“We are now about to take our leave and kind farewell to our native
land, the country that Great Spirit gave our Fathers, we are on the eve of
leaving that country that gave us birth… it is with sorrow we are forced
by the white man to quit the scenes of our childhood..
.we bid farewell to
it and all we hold dear.” This is the way that Cherokee Vice Chief Charles
Hicks described, in 1838, the emotions that must have been felt after the
mistreatment and the abuse that was wrought upon the Cherokee Indians. It
was a trail of blood, a trail of death, but ultimately it was known as the
“Trail of Tears”.
Picture this, it’s the War of 1812 and Andrew Jackson is mounting up
forces against the Pro-British faction of the Creek Indians. The United
States appealed for Cherokee support for aid in war against Tukumsa and
another Indian known as Red Sticks.
The Cherokee Nation replied with six to
eight hundred of their best warriors. It was this war were the Indians
fought side by side with Jackson. After a treaty in 1814 was forced on the
Creek Indians, the Cherokees filed claims for their loss. There was no
promise that their claims would be acknowledged. This would bring on the
biggest betrayal on the Cherokee Indians, Andrew Jackson.
Andrew Jackson demanded the session of twenty-three million acres of
land to the United States.
The Cherokee Nation, however, owned Four million
acres of this land. The Cherokees protested again to Indian agent Jonathan
Meigs in the War Department. Once again their former ally called these
claims “Cherokee intrigue”. Andrew Jackson then suggested with troops
already in the field that this would be the perfect time to remove
Cherokees as well as Creeks out of Tennessee. The Indian Removal Act was
introduced by Andrew Jackson and was passed by Congress in 1830. This act
was to force the Indians west of the Mississippi River.
Scott and his army of approximately seven thousand troops largely carried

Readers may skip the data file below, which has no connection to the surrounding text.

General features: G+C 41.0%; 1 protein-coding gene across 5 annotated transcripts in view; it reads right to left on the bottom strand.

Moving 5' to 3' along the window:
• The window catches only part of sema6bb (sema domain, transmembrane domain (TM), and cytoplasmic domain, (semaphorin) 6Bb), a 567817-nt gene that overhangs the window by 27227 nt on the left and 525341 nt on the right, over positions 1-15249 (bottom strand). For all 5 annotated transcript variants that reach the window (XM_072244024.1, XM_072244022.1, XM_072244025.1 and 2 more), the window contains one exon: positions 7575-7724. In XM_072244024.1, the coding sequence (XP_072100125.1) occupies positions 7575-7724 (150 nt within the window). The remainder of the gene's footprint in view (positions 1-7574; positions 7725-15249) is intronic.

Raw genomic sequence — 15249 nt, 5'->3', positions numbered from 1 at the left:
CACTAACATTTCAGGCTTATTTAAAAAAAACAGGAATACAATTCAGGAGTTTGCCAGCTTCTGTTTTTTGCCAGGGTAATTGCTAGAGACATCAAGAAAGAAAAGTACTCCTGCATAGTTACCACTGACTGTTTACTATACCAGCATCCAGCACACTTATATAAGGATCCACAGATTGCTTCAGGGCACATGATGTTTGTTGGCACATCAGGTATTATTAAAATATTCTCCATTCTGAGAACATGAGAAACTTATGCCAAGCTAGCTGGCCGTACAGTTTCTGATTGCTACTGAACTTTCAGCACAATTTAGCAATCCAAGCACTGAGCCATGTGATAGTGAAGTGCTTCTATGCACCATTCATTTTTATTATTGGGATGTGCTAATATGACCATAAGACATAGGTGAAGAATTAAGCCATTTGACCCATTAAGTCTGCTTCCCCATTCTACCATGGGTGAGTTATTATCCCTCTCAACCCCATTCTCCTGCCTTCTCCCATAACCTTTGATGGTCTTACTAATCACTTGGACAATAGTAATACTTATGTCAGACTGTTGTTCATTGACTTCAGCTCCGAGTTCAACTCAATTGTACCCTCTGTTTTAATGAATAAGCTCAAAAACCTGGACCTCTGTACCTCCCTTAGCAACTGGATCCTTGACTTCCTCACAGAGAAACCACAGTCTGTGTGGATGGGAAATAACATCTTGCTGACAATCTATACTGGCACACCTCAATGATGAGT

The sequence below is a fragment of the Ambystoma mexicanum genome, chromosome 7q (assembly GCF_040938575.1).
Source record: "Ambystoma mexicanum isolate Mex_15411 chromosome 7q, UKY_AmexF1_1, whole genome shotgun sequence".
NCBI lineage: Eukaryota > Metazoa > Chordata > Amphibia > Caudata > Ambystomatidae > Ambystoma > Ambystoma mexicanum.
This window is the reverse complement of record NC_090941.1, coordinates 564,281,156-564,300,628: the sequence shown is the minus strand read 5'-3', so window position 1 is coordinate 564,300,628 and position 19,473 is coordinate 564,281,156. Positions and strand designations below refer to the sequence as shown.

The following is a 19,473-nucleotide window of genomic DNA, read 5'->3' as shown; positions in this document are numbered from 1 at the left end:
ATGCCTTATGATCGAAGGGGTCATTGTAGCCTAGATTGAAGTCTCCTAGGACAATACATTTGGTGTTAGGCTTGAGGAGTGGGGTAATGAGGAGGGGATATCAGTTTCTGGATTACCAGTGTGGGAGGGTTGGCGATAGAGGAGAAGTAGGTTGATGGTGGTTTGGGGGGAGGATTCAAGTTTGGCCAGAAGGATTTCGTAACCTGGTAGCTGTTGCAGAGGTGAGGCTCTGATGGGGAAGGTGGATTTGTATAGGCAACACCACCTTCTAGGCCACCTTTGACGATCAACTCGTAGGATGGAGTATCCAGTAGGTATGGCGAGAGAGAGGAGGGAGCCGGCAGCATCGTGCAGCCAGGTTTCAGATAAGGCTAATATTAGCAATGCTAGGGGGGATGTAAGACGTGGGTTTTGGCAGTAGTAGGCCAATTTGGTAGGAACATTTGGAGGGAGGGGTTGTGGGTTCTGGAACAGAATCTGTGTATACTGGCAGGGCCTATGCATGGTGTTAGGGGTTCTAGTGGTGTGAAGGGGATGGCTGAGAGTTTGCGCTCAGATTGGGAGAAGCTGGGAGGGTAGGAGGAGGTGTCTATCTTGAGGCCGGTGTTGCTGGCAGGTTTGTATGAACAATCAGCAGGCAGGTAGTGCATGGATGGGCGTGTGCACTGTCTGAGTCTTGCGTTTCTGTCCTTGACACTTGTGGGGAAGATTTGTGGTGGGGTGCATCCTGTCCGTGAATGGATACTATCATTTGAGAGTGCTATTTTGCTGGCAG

this out, in May of 1838. When the army arrived in Georgia, thousand of
Cherokee Indians would be rounded up with dragnets and penned up in wooden
stockades. By June 5, 1838 it was estimated that only 200 Cherokee had
escaped. There were between fifteen to seventeen thousand Cherokee held in
these crude jails, where they would await their long brutal journey west.
This route from Georgia through Tennessee, Kentucky, Illinois, Missouri,
Arkansas, and finally ending in Oklahoma, would later be referred by
Cherokees as Nunna-da-ul-tsun-yi, or “the trail on which they cried”.
“I saw the helpless Cherokees arrested and dragged from their homes,
and driven at the bayonet point into the stockades.
And in the chill of a
drizzling rain on an October morning I saw them loaded like cattle or sheep
into six hundred and forty-five wagons and started toward the west….On
the morning of November the 17th we encountered a terrific sleet and snow
storm with freezing temperatures and from that day until we reached the end
of the fateful journey on March the 26th 1839, the sufferings of the
Cherokees were awful. The trail of the exiles was a trail of death.
had to sleep in the wagons and on the ground without fire. And I have known
as many as twenty-two of them to die in one night of pneumonia due to ill
treatment, cold and exposure…”
Private John G. Burnett
Captain Abraham McClellan’s Company,
2nd Regiment, 2nd Brigade, Mounted Infantry
Cherokee Indian Removal 1838-39
The journey on which the Indians traveled would bring many deaths due
to starvation, droughts, and disease.
There were two main ways of travel,
by land and river. River travel was difficult if not impossible because low
river levels due to the drought. All in all it took 645 wagons, 5000 horses
and oxen and river vessels used primarily for the ill. Grant Foreman, Dean
of Indian Historians, recorded this appalling period. He stated that the
weather was extremely hot, there was a drought, and water was scarce and
there were suffocating clouds of dust mixed with the oxygen. He also stated
that at least three but, up to five people died per day on the trail.
the end of June 1838 two to three hundred Indians were sick. On June 17,
1838 General Charles Floyd of the Georgia militia wrote to Governor Gilmen
of New Echota that they were convinced that there were no longer any
Cherokee in Georgia. This .